#21 12 months ago
  22. ShiiRo

    So, what exactly is the criteria that must be met to be considered a game? We always hear about what isn’t a game but i’ve never seen someone actually explain what qualities are needed in or for something to be a game.

    #22 12 months ago
  23. absolutezero

    Even more I’ve never actually seen the point in the need for a definition in the first place. What does it bring other than limitations?

    Say we go with it and state that Quantic Dream’s titles are not games in the traditional sense of the word. So what? Does that mean you can’t enjoy them? Does that mean that they should not be running on consoles or available on download services?

    Extradite them onto their own containment devices incase they infect others with non-game-itis?

    #23 12 months ago
  24. Mike W


    I believe Heavy Rain received the same criticism. I guess what upsets me the most is that the Walking Dead is very similar to what David Cage is doing with his two titles, but one game is praise and actually received a game of the year award and the others are scrutinize because David Cage name is associated with them.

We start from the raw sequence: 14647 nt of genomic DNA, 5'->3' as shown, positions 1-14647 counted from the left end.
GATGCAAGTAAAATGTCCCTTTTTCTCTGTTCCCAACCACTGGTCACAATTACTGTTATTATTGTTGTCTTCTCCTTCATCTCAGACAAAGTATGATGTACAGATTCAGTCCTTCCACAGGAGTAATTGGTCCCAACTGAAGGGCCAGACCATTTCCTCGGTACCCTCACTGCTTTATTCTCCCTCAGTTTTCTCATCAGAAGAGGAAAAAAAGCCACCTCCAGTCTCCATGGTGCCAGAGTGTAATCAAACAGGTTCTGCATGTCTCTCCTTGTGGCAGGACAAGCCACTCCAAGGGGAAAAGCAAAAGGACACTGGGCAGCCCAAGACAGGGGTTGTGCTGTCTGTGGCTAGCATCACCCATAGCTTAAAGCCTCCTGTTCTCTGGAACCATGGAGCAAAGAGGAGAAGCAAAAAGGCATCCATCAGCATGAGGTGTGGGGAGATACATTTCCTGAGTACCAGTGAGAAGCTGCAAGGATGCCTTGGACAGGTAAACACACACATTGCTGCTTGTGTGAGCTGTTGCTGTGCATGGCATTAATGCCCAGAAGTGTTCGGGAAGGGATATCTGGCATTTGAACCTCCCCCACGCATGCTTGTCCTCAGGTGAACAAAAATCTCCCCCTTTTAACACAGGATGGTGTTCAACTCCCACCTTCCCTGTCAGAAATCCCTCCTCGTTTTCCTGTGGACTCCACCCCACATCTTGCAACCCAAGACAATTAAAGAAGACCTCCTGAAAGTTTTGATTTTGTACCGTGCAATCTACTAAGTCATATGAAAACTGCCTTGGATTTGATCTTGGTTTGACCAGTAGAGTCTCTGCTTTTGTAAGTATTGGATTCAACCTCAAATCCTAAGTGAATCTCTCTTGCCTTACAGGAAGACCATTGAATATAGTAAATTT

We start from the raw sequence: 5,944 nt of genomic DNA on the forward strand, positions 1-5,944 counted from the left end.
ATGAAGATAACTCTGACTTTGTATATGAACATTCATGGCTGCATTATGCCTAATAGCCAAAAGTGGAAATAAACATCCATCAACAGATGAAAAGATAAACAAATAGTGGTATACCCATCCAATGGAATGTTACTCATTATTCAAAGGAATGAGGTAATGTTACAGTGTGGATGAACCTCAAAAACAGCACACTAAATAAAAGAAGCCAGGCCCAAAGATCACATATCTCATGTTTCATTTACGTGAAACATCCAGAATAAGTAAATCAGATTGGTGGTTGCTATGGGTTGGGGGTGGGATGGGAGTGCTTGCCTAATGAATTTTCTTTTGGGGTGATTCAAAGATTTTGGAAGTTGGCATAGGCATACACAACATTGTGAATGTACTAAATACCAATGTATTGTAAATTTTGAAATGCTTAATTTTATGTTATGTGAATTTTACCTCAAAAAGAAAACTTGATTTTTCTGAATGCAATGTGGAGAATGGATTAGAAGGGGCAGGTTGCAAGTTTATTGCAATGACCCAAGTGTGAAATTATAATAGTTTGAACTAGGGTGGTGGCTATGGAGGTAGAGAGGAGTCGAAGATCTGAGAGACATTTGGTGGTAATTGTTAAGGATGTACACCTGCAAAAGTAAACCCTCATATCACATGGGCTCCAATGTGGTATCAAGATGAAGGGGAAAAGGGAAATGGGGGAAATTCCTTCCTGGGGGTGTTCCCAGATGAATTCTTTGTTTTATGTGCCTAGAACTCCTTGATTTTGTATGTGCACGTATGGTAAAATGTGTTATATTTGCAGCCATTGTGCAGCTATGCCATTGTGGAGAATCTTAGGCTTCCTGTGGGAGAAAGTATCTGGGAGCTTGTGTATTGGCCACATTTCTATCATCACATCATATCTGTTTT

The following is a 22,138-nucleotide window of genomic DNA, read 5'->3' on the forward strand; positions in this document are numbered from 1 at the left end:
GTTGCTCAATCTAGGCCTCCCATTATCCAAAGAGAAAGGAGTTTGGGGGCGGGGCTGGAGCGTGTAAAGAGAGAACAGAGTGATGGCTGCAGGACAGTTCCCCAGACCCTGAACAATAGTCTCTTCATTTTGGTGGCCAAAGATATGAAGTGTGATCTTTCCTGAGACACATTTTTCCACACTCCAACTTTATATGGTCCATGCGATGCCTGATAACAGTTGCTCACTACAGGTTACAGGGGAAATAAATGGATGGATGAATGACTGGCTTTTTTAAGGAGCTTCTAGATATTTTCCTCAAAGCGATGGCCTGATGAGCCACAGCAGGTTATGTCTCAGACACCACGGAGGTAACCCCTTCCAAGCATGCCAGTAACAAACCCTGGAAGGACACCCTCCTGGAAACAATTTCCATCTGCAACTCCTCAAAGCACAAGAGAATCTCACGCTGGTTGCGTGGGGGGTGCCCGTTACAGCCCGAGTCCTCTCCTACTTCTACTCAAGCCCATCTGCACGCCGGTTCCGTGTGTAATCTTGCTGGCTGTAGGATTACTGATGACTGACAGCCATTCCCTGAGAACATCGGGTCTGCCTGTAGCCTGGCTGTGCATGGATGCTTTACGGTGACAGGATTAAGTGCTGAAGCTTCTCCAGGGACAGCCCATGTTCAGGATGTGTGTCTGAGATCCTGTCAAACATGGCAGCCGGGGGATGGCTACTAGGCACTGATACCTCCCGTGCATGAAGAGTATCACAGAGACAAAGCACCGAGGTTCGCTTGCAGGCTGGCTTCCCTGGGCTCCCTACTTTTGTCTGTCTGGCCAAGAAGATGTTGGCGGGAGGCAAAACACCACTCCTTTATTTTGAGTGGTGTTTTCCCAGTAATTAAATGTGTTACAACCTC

This is why gaming journalism is a fucking joke and none of their opinions can be taken seriously.

    #24 12 months ago
  25. absolutezero

    The difference is that David Cage put himself front and center in the marketing of all three of his big games. He put himself in Fahrenheit as an actual game model explaining his grand idea for the game.

    That and we are being told of all the emotions and story-telling and if you’ve played a Cage title then you know that very rarely do those two things actually live up to what he talks. This makes people go on the offensive more than anything else, the need to take someone down a notch. Puncturing egos.